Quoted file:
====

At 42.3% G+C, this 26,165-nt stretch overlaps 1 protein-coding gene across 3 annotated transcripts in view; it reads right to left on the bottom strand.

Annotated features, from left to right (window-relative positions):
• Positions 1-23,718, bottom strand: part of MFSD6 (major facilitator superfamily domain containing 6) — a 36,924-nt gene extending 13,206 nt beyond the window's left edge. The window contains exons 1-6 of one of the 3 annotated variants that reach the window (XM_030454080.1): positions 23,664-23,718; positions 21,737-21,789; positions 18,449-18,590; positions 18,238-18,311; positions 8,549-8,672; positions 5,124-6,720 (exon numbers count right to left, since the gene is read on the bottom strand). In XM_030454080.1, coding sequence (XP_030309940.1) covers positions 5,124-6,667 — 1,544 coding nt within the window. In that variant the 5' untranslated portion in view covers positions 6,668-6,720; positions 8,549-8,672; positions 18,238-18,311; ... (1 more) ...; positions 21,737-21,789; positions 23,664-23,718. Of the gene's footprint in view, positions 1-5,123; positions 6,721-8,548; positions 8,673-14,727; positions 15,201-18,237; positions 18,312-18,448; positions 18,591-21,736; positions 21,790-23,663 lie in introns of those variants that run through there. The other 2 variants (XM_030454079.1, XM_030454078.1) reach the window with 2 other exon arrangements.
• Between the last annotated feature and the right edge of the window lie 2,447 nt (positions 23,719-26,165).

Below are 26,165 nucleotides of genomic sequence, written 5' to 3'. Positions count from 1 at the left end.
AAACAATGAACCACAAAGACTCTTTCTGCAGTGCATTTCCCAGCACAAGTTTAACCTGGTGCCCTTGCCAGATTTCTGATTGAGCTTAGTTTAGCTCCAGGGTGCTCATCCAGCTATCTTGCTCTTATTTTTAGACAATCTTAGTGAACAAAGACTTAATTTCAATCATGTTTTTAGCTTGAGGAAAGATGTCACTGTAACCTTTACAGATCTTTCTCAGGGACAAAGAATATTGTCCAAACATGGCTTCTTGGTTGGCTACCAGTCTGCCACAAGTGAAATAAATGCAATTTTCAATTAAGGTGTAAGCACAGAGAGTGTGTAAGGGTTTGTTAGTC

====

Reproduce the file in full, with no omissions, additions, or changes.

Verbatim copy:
At 42.3% G+C, this 26,165-nt stretch overlaps 1 protein-coding gene across 3 annotated transcripts in view; it reads right to left on the bottom strand.

Annotated features, from left to right (window-relative positions):
• Positions 1-23,718, bottom strand: part of MFSD6 (major facilitator superfamily domain containing 6) — a 36,924-nt gene extending 13,206 nt beyond the window's left edge. The window contains exons 1-6 of one of the 3 annotated variants that reach the window (XM_030454080.1): positions 23,664-23,718; positions 21,737-21,789; positions 18,449-18,590; positions 18,238-18,311; positions 8,549-8,672; positions 5,124-6,720 (exon numbers count right to left, since the gene is read on the bottom strand). In XM_030454080.1, coding sequence (XP_030309940.1) covers positions 5,124-6,667 — 1,544 coding nt within the window. In that variant the 5' untranslated portion in view covers positions 6,668-6,720; positions 8,549-8,672; positions 18,238-18,311; ... (1 more) ...; positions 21,737-21,789; positions 23,664-23,718. Of the gene's footprint in view, positions 1-5,123; positions 6,721-8,548; positions 8,673-14,727; positions 15,201-18,237; positions 18,312-18,448; positions 18,591-21,736; positions 21,790-23,663 lie in introns of those variants that run through there. The other 2 variants (XM_030454079.1, XM_030454078.1) reach the window with 2 other exon arrangements.
• Between the last annotated feature and the right edge of the window lie 2,447 nt (positions 23,719-26,165).

Below are 26,165 nucleotides of genomic sequence, written 5' to 3'. Positions count from 1 at the left end.
AAACAATGAACCACAAAGACTCTTTCTGCAGTGCATTTCCCAGCACAAGTTTAACCTGGTGCCCTTGCCAGATTTCTGATTGAGCTTAGTTTAGCTCCAGGGTGCTCATCCAGCTATCTTGCTCTTATTTTTAGACAATCTTAGTGAACAAAGACTTAATTTCAATCATGTTTTTAGCTTGAGGAAAGATGTCACTGTAACCTTTACAGATCTTTCTCAGGGACAAAGAATATTGTCCAAACATGGCTTCTTGGTTGGCTACCAGTCTGCCACAAGTGAAATAAATGCAATTTTCAATTAAGGTGTAAGCACAGAGAGTGTGTAAGGGTTTGTTAGTC